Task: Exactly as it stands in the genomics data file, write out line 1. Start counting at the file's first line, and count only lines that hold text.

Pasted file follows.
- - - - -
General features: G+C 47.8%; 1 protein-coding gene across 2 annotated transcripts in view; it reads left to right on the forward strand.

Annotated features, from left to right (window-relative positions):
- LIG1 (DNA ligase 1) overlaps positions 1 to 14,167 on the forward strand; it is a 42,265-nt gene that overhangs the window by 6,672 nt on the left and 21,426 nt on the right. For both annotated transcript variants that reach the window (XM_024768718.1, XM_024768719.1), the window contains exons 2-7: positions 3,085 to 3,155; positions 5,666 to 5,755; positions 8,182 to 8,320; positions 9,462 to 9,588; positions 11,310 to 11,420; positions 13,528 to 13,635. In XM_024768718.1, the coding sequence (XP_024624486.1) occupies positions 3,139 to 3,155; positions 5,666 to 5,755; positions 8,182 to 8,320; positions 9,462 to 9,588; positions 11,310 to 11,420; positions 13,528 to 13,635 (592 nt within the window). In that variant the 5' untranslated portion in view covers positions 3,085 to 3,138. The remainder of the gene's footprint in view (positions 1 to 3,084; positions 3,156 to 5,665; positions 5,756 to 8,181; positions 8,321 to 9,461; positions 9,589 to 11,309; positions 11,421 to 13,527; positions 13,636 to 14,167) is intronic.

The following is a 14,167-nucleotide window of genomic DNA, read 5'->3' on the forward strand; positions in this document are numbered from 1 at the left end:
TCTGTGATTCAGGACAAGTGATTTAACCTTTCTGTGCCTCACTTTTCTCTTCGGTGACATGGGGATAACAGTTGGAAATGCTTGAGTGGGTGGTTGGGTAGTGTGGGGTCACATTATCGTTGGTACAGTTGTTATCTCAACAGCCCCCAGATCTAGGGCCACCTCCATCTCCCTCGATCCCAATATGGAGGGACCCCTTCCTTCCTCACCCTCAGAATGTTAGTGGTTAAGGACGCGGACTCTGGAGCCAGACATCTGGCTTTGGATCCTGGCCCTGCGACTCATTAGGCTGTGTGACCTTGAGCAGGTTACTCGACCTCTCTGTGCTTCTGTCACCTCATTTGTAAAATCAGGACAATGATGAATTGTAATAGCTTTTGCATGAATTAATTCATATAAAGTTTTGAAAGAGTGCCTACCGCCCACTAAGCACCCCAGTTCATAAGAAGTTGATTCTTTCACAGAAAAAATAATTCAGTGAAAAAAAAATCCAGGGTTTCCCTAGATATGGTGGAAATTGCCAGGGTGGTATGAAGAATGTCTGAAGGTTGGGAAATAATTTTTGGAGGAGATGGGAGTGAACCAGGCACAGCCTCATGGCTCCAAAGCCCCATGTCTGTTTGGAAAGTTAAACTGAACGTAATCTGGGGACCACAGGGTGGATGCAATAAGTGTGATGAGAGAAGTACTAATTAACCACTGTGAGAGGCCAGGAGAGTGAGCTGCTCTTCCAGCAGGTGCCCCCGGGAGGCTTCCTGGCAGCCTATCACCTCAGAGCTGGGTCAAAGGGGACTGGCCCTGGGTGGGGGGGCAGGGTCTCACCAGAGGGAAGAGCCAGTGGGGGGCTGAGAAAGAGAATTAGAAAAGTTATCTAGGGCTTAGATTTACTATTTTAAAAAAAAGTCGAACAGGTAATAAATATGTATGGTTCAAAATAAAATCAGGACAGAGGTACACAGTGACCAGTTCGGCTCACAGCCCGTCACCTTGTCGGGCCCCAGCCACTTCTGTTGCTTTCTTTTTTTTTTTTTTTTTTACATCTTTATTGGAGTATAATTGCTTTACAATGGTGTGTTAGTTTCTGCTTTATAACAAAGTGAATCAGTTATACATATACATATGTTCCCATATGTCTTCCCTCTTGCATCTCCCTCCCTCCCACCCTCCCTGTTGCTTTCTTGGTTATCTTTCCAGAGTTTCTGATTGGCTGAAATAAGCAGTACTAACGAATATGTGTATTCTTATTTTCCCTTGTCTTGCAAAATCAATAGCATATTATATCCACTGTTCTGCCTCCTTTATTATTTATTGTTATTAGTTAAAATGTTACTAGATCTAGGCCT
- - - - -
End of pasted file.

General features: G+C 47.8%; 1 protein-coding gene across 2 annotated transcripts in view; it reads left to right on the forward strand.